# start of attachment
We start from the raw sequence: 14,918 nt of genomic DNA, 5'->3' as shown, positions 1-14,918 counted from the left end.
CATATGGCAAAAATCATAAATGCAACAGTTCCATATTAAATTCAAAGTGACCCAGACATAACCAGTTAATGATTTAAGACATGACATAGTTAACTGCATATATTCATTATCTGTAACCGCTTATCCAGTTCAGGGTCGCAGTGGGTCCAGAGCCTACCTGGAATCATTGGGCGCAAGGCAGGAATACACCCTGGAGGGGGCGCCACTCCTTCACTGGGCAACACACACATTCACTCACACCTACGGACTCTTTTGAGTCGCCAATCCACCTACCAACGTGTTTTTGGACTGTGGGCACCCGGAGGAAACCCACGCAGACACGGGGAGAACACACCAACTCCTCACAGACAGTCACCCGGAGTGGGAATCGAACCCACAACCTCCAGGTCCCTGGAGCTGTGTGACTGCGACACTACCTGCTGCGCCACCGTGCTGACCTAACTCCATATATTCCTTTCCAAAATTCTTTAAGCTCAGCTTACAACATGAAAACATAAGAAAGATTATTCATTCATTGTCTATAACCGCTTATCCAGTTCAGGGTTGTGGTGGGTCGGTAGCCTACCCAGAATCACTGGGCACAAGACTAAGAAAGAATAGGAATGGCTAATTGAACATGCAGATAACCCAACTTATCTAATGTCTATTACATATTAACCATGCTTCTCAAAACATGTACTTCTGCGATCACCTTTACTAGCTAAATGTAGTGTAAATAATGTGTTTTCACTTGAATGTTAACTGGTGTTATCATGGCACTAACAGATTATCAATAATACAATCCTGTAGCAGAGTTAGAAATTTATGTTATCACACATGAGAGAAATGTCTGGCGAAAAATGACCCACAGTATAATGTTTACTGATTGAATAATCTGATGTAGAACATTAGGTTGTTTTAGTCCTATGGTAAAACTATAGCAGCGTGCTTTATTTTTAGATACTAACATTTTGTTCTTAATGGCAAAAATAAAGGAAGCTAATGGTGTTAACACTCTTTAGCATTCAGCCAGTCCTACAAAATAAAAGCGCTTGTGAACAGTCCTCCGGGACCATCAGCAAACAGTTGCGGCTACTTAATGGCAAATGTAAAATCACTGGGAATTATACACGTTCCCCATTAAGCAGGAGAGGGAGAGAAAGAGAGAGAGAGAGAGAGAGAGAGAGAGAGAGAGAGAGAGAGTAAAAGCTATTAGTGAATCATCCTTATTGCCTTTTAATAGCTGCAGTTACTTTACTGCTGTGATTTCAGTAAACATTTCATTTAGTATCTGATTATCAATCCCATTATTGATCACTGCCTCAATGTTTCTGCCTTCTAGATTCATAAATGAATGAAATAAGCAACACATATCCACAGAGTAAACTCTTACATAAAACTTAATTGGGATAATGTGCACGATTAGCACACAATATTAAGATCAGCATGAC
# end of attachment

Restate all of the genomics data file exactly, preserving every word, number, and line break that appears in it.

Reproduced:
We start from the raw sequence: 14,918 nt of genomic DNA, 5'->3' as shown, positions 1-14,918 counted from the left end.
CATATGGCAAAAATCATAAATGCAACAGTTCCATATTAAATTCAAAGTGACCCAGACATAACCAGTTAATGATTTAAGACATGACATAGTTAACTGCATATATTCATTATCTGTAACCGCTTATCCAGTTCAGGGTCGCAGTGGGTCCAGAGCCTACCTGGAATCATTGGGCGCAAGGCAGGAATACACCCTGGAGGGGGCGCCACTCCTTCACTGGGCAACACACACATTCACTCACACCTACGGACTCTTTTGAGTCGCCAATCCACCTACCAACGTGTTTTTGGACTGTGGGCACCCGGAGGAAACCCACGCAGACACGGGGAGAACACACCAACTCCTCACAGACAGTCACCCGGAGTGGGAATCGAACCCACAACCTCCAGGTCCCTGGAGCTGTGTGACTGCGACACTACCTGCTGCGCCACCGTGCTGACCTAACTCCATATATTCCTTTCCAAAATTCTTTAAGCTCAGCTTACAACATGAAAACATAAGAAAGATTATTCATTCATTGTCTATAACCGCTTATCCAGTTCAGGGTTGTGGTGGGTCGGTAGCCTACCCAGAATCACTGGGCACAAGACTAAGAAAGAATAGGAATGGCTAATTGAACATGCAGATAACCCAACTTATCTAATGTCTATTACATATTAACCATGCTTCTCAAAACATGTACTTCTGCGATCACCTTTACTAGCTAAATGTAGTGTAAATAATGTGTTTTCACTTGAATGTTAACTGGTGTTATCATGGCACTAACAGATTATCAATAATACAATCCTGTAGCAGAGTTAGAAATTTATGTTATCACACATGAGAGAAATGTCTGGCGAAAAATGACCCACAGTATAATGTTTACTGATTGAATAATCTGATGTAGAACATTAGGTTGTTTTAGTCCTATGGTAAAACTATAGCAGCGTGCTTTATTTTTAGATACTAACATTTTGTTCTTAATGGCAAAAATAAAGGAAGCTAATGGTGTTAACACTCTTTAGCATTCAGCCAGTCCTACAAAATAAAAGCGCTTGTGAACAGTCCTCCGGGACCATCAGCAAACAGTTGCGGCTACTTAATGGCAAATGTAAAATCACTGGGAATTATACACGTTCCCCATTAAGCAGGAGAGGGAGAGAAAGAGAGAGAGAGAGAGAGAGAGAGAGAGAGAGAGAGAGAGAGTAAAAGCTATTAGTGAATCATCCTTATTGCCTTTTAATAGCTGCAGTTACTTTACTGCTGTGATTTCAGTAAACATTTCATTTAGTATCTGATTATCAATCCCATTATTGATCACTGCCTCAATGTTTCTGCCTTCTAGATTCATAAATGAATGAAATAAGCAACACATATCCACAGAGTAAACTCTTACATAAAACTTAATTGGGATAATGTGCACGATTAGCACACAATATTAAGATCAGCATGAC